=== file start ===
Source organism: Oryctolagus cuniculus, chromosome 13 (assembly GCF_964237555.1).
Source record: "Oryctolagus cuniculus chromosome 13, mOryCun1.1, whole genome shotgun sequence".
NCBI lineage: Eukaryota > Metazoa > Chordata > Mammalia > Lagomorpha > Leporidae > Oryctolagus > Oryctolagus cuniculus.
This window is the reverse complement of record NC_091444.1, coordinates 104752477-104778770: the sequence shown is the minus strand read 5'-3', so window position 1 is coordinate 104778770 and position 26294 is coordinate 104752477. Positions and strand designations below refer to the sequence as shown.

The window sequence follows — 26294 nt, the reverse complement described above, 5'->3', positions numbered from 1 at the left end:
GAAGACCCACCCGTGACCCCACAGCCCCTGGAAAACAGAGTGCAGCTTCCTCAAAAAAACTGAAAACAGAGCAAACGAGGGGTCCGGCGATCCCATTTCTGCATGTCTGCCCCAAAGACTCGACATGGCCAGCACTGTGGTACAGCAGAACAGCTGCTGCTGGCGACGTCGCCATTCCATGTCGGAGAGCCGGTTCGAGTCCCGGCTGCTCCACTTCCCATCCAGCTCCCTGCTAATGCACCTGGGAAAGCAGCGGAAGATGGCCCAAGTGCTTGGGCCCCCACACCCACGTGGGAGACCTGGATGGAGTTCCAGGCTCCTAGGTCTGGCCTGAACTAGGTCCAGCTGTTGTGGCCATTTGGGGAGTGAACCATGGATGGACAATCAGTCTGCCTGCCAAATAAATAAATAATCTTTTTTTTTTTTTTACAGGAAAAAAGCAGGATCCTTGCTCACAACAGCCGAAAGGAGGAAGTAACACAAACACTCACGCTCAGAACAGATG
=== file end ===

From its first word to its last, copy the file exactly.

Source organism: Oryctolagus cuniculus, chromosome 13 (assembly GCF_964237555.1).
Source record: "Oryctolagus cuniculus chromosome 13, mOryCun1.1, whole genome shotgun sequence".
NCBI lineage: Eukaryota > Metazoa > Chordata > Mammalia > Lagomorpha > Leporidae > Oryctolagus > Oryctolagus cuniculus.
This window is the reverse complement of record NC_091444.1, coordinates 104752477-104778770: the sequence shown is the minus strand read 5'-3', so window position 1 is coordinate 104778770 and position 26294 is coordinate 104752477. Positions and strand designations below refer to the sequence as shown.

The window sequence follows — 26294 nt, the reverse complement described above, 5'->3', positions numbered from 1 at the left end:
GAAGACCCACCCGTGACCCCACAGCCCCTGGAAAACAGAGTGCAGCTTCCTCAAAAAAACTGAAAACAGAGCAAACGAGGGGTCCGGCGATCCCATTTCTGCATGTCTGCCCCAAAGACTCGACATGGCCAGCACTGTGGTACAGCAGAACAGCTGCTGCTGGCGACGTCGCCATTCCATGTCGGAGAGCCGGTTCGAGTCCCGGCTGCTCCACTTCCCATCCAGCTCCCTGCTAATGCACCTGGGAAAGCAGCGGAAGATGGCCCAAGTGCTTGGGCCCCCACACCCACGTGGGAGACCTGGATGGAGTTCCAGGCTCCTAGGTCTGGCCTGAACTAGGTCCAGCTGTTGTGGCCATTTGGGGAGTGAACCATGGATGGACAATCAGTCTGCCTGCCAAATAAATAAATAATCTTTTTTTTTTTTTTACAGGAAAAAAGCAGGATCCTTGCTCACAACAGCCGAAAGGAGGAAGTAACACAAACACTCACGCTCAGAACAGATG